[…]

In the case now before us, Hiatt’s affidavit did not show that Bank of America was a participant in the servicing of the mortgage or in the foreclosure. It did not explain how Hiatt, in his capacity as an officer of, and attorney-in-fact for, Bank of America, would have acquired personal knowledge of the information he testified to in his affidavit. Moreover, none of the documents that accompanied his affidavit were sworn, certified, or otherwise authenticated. Consequently, based on the holding of the supreme court in Crawford, we hold that the testimony contained in Hiatt’s affidavit and the documents that accompanied his affidavit were inadmissible and, therefore, that the trial court erred in entering a summary judgment in favor of the Secretary. Therefore, we reverse the summary judgment and remand the cause for further proceedings consistent with this opinion.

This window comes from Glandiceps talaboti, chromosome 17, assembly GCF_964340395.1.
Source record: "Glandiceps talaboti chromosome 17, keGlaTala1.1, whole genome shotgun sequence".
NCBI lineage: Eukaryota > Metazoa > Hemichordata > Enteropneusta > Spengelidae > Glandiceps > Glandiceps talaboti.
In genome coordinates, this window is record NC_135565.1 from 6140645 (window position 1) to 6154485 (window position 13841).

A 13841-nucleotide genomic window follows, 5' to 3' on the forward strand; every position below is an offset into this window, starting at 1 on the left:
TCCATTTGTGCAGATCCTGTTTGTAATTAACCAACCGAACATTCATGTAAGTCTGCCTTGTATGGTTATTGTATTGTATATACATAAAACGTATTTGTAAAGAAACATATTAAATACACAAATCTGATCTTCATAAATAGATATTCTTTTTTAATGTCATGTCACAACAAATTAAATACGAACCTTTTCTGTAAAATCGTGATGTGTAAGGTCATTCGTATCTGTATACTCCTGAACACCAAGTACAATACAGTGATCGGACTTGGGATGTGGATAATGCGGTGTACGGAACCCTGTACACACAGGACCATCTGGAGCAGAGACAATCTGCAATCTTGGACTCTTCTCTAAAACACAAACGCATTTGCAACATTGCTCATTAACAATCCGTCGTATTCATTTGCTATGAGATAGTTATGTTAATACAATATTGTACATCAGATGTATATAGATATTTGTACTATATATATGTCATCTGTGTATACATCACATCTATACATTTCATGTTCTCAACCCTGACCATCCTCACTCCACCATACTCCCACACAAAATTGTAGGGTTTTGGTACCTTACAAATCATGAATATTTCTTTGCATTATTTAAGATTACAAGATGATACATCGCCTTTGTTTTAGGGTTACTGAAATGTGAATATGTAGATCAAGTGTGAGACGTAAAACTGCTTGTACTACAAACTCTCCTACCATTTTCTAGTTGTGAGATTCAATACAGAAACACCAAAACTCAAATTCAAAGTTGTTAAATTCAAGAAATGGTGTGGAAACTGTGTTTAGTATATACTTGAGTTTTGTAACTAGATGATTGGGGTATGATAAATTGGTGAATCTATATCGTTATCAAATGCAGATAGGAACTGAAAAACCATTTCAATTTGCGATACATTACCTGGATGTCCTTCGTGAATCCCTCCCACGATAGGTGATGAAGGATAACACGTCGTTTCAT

REVERSED AND REMANDED.

Thompson, P.J., and Pittman, Thomas, and Moore, JJ., concur.

[ipaper docId=59028194 access_key=key-stuccaw4i88ynelotew height=600 width=600 /]

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ROADBLOCK | Banks Hit Foreclosure Hurdle

ROADBLOCK | Banks Hit Foreclosure Hurdle


WSJ-

Banks trying to foreclose on homeowners are hitting another roadblock, as some delinquent borrowers are successfully arguing that their mortgage companies can’t prove they own the loans and therefore don’t have the right to foreclose.

These “show me the paper” cases have been winding through the courts for several years. But in recent months, some judges have been siding with borrowers and stopping foreclosures after concluding that banks’ paperwork problems are more serious than previously thought and raise broader ethical questions.